Early in the trial, the jury heard testimony from several witnesses who said they heard the victim scream in intense pain for approximately two minutes before her body was discovered. Prosecutor Eglitis also said that there were deep cuts to Jennifer's breasts, which indicated that she'd been tortured; and he presented testimony from the medical examiner who displayed graphic photos of Jennifer's wounds.

At one point in the trial, jurors heard testimony from the woman Rogers had stabbed in 1972, when he was 18 and she was 15. She explained how she had met Rogers when he picked her up while she hitchhiked in Eugene, and how he took her into a remote area to have sex on that day and on a subsequent date.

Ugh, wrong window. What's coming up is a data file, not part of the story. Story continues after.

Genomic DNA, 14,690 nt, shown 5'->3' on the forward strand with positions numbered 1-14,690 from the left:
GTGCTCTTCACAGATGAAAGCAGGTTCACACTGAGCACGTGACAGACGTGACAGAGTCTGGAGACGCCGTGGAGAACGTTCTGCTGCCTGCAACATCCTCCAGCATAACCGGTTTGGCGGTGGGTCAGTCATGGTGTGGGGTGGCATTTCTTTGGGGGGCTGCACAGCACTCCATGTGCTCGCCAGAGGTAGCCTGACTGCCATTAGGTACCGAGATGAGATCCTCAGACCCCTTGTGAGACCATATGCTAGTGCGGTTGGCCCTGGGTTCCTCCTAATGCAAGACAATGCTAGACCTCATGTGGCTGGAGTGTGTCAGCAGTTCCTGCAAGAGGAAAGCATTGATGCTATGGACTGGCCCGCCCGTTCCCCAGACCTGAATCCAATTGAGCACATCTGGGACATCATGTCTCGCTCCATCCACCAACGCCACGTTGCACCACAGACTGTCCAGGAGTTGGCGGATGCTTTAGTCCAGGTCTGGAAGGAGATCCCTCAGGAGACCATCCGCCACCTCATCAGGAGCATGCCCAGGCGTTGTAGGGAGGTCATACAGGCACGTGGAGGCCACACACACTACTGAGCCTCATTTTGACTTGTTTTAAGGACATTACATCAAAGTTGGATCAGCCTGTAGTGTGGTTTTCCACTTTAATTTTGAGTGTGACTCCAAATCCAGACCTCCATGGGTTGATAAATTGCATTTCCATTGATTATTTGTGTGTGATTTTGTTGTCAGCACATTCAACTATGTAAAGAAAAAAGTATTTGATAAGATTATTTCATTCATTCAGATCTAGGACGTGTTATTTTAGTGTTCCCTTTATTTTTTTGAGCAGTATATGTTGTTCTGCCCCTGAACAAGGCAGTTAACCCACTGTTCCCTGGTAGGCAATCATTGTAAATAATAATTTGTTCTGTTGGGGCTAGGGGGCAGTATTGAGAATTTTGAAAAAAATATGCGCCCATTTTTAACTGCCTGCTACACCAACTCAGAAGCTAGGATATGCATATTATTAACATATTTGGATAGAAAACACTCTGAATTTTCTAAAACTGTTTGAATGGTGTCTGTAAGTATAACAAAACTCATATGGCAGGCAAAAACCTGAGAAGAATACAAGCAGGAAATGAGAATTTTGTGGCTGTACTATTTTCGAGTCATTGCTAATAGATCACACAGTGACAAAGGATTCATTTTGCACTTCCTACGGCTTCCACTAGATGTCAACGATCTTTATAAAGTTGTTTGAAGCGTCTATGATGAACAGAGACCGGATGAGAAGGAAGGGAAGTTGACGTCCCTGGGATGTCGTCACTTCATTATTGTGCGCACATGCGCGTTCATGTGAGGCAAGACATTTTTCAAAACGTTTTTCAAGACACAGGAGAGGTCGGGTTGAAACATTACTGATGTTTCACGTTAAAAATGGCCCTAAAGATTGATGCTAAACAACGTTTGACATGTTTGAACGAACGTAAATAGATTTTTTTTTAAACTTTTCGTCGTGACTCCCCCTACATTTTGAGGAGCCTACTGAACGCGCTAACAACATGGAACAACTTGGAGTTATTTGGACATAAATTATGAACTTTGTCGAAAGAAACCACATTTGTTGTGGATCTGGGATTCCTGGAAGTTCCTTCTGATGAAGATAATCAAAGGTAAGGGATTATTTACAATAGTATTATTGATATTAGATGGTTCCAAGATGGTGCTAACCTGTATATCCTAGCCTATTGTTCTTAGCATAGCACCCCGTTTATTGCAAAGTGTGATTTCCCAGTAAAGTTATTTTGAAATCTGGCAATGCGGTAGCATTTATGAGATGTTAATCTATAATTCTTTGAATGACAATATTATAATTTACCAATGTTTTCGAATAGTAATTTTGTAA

"We'd hold hands and swing around and talk and smile," said the prior victim, who came close to tears at several points. "Then we sat down, and we were talking and he tickled my legs and told me to close my eyes...Then I felt the plunge."

She explained that Rogers had stabbed her in the belly, just left of her navel. She stopped momentarily and showed jurors a six-inch vertical scar.

"I thought a rattlesnake had bit meif it wasn't that, I thought a horse had kicked me," said the woman. "I looked down and saw the knife in my abdomen and the blood coming out." The woman testified that Rogers told her he just couldn't trust her any more and was afraid that she might turn him in for having sex with her while she was underage. Fearing that he would finish her off, she lied to him and told him she loved him.

"I said, 'Dayton, I love you.' He began to tell me he would marry me and do anything," she said, if she promised to tell the police she stabbed herself accidentally. She agreed to his plan.